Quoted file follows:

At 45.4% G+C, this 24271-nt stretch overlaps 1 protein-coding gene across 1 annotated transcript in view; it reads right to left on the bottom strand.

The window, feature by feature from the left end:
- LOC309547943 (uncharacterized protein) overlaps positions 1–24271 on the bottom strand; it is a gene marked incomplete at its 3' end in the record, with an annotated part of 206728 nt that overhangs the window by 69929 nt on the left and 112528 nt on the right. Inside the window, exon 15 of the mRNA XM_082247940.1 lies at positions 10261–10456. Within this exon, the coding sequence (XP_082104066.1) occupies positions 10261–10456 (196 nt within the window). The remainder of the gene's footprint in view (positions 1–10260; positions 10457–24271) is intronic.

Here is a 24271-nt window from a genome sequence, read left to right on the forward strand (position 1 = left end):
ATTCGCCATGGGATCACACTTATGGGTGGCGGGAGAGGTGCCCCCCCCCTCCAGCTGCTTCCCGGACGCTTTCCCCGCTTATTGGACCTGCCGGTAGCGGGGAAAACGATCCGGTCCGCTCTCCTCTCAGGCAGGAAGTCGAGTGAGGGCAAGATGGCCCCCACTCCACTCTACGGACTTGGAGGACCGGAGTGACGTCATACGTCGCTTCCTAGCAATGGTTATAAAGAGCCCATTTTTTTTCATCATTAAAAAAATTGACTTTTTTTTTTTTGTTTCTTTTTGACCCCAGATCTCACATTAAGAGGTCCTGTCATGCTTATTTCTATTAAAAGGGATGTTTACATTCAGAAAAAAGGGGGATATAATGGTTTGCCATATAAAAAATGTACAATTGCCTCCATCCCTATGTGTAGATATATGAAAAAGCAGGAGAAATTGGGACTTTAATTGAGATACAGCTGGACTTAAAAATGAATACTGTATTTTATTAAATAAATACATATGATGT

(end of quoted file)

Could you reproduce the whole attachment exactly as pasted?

At 45.4% G+C, this 24271-nt stretch overlaps 1 protein-coding gene across 1 annotated transcript in view; it reads right to left on the bottom strand.

The window, feature by feature from the left end:
- LOC309547943 (uncharacterized protein) overlaps positions 1–24271 on the bottom strand; it is a gene marked incomplete at its 3' end in the record, with an annotated part of 206728 nt that overhangs the window by 69929 nt on the left and 112528 nt on the right. Inside the window, exon 15 of the mRNA XM_082247940.1 lies at positions 10261–10456. Within this exon, the coding sequence (XP_082104066.1) occupies positions 10261–10456 (196 nt within the window). The remainder of the gene's footprint in view (positions 1–10260; positions 10457–24271) is intronic.

Here is a 24271-nt window from a genome sequence, read left to right on the forward strand (position 1 = left end):
ATTCGCCATGGGATCACACTTATGGGTGGCGGGAGAGGTGCCCCCCCCCTCCAGCTGCTTCCCGGACGCTTTCCCCGCTTATTGGACCTGCCGGTAGCGGGGAAAACGATCCGGTCCGCTCTCCTCTCAGGCAGGAAGTCGAGTGAGGGCAAGATGGCCCCCACTCCACTCTACGGACTTGGAGGACCGGAGTGACGTCATACGTCGCTTCCTAGCAATGGTTATAAAGAGCCCATTTTTTTTCATCATTAAAAAAATTGACTTTTTTTTTTTTGTTTCTTTTTGACCCCAGATCTCACATTAAGAGGTCCTGTCATGCTTATTTCTATTAAAAGGGATGTTTACATTCAGAAAAAAGGGGGATATAATGGTTTGCCATATAAAAAATGTACAATTGCCTCCATCCCTATGTGTAGATATATGAAAAAGCAGGAGAAATTGGGACTTTAATTGAGATACAGCTGGACTTAAAAATGAATACTGTATTTTATTAAATAAATACATATGATGT